SM: Absolutely. It’s not a bad line to be in. But it has been a number of years since your last movie, and I understand there was a period there where you wondered whether or not you should return to law. What was it that kept you going when you were unsure if the big break was going to be around the corner?

BL: I don’t know. I guess desperation is always a great motivator [laughs]. I don’t know what keeps one going, honestly. I think in this particular case I happened to stumble across a very good story, quite by accident. It just seemed like such a gift. I guess you need that kind of accident to happen from time to time. The rest is persistence.

SM: John Hawkes, the star of your film, has long been this undiscovered gem of an actor, and he’s finally getting his due thanks your film, and also his Oscar nomination a number of years ago for Winter’s Bone. Can you tell me a little bit about getting him to play Mark O’Brien?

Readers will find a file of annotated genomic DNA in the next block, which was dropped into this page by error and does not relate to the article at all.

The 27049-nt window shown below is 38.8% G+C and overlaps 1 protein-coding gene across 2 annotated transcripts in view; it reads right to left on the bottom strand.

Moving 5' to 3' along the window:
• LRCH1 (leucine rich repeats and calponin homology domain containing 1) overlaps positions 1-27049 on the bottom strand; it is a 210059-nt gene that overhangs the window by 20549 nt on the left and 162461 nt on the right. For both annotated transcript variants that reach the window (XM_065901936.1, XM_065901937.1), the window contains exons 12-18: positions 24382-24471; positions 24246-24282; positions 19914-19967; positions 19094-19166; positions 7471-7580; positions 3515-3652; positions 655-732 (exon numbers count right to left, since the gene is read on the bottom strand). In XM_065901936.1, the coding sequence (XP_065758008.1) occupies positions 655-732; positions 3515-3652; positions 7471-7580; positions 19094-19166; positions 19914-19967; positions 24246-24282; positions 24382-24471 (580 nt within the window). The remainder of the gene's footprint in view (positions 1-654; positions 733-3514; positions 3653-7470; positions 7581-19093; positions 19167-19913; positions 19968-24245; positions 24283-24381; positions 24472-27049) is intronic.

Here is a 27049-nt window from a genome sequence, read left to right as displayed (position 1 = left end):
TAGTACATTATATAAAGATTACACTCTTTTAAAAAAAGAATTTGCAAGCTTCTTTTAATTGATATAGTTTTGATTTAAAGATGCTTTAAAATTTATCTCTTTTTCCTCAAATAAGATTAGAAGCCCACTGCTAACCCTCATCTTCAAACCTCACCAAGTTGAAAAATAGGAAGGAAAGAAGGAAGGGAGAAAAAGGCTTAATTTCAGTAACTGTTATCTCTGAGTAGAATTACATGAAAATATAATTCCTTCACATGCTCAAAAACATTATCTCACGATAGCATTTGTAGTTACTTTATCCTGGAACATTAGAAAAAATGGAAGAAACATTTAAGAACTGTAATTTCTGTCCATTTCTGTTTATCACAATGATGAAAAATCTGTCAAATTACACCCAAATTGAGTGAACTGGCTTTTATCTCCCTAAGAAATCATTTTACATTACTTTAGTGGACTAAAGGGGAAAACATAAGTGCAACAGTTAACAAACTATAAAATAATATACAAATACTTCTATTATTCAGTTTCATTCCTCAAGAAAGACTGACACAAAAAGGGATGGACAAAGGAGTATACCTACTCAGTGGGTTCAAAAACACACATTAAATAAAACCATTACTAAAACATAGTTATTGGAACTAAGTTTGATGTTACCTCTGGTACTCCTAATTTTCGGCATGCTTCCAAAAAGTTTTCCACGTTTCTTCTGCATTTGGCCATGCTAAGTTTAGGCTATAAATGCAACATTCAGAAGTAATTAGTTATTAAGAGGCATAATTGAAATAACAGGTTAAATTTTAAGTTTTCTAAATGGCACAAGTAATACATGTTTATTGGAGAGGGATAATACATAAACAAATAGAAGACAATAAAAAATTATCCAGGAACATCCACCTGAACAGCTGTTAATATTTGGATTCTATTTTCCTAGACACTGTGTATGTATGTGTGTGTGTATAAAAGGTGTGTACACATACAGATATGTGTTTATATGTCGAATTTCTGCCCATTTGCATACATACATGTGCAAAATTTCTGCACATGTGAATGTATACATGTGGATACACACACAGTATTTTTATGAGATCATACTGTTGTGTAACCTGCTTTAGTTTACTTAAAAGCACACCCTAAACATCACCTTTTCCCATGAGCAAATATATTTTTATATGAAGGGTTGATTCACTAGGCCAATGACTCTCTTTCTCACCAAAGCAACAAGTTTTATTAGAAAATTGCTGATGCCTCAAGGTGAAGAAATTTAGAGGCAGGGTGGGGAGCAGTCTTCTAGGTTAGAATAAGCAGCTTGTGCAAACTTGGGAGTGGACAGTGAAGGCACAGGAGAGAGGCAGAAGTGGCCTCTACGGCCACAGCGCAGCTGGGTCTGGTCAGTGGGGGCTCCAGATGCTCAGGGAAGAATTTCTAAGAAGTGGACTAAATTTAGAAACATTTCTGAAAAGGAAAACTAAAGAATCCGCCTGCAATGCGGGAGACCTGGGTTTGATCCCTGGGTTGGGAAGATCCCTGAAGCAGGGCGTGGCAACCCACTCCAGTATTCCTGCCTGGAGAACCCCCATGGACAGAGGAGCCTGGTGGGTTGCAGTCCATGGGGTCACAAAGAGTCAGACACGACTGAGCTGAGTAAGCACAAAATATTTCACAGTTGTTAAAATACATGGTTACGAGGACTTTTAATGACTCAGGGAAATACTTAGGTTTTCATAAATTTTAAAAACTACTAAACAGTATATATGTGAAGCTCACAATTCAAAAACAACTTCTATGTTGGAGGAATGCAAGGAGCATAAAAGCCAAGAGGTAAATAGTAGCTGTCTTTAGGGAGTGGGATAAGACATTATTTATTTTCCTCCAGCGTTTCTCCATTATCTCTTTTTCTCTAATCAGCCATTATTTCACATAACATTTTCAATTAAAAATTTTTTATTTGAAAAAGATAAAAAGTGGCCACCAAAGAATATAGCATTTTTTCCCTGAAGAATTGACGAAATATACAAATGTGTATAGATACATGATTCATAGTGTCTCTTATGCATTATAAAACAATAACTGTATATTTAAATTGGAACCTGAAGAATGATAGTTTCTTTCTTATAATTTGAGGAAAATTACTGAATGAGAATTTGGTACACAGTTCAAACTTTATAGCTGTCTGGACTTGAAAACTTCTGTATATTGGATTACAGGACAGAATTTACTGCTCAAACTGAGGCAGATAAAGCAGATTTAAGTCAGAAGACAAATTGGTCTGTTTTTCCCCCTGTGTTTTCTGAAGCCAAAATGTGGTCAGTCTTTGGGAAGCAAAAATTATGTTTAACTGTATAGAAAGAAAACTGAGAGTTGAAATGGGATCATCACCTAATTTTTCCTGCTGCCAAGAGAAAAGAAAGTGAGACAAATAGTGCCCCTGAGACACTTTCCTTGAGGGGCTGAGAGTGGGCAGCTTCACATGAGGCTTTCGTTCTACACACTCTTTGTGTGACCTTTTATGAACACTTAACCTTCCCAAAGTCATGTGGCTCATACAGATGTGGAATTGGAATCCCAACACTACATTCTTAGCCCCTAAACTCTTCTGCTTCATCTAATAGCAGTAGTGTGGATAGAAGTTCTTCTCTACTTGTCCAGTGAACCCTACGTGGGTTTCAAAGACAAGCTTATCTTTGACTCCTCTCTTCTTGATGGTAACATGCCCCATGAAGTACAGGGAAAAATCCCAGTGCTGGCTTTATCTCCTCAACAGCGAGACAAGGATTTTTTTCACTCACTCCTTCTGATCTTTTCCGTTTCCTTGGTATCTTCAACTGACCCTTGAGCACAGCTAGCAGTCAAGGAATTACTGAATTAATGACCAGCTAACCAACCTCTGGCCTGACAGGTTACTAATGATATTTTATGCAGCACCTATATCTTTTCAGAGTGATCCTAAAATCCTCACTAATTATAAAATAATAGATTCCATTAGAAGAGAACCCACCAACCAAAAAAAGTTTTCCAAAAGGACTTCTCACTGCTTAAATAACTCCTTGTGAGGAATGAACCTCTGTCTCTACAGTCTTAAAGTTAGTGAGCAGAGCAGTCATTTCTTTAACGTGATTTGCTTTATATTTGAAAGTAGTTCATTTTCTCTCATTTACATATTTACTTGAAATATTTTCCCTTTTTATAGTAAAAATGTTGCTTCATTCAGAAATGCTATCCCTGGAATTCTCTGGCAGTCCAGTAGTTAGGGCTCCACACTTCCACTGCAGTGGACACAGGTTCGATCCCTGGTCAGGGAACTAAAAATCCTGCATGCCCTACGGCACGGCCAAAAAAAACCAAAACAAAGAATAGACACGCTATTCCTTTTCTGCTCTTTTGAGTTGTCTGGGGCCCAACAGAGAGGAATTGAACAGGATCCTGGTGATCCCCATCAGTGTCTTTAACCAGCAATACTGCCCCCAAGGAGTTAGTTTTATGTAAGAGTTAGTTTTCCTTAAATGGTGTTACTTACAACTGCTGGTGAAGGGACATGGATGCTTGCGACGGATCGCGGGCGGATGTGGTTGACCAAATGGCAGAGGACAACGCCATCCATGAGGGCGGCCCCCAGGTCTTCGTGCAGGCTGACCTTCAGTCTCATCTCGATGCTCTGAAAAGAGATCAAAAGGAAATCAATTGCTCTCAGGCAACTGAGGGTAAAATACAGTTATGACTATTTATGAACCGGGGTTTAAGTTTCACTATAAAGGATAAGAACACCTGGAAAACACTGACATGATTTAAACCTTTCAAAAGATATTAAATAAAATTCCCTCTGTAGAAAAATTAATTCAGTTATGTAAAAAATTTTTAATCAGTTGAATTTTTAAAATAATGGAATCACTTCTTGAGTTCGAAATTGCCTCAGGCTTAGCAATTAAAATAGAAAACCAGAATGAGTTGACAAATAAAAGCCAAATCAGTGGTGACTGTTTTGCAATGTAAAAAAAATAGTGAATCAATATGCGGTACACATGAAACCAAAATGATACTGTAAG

BL: Well, I think he was suggested to me by my casting director. I really didn’t know his work all that well. Then, you know, I could see he’s an incredibly versatile actor. When I met him, I really liked him, and I felt that he had some of the qualities of Mark O’Brien naturally. He’s a very, very hard working guy. Real perfectionist, and did a lot to become the character. Learnt to work with a mouth stick and put this special ball under his back to twist his spine. He went a long way to do that.

SM: Well, that devotion certainly comes through in the final product. It’s definitely one of the more committed performances of the year, and of many years, really. He has stated in previous interviews that he was concerned at first about playing a disabled person, and did ask you if you had looked at disabled actors. Was this a concern you shared in that early stage of casting?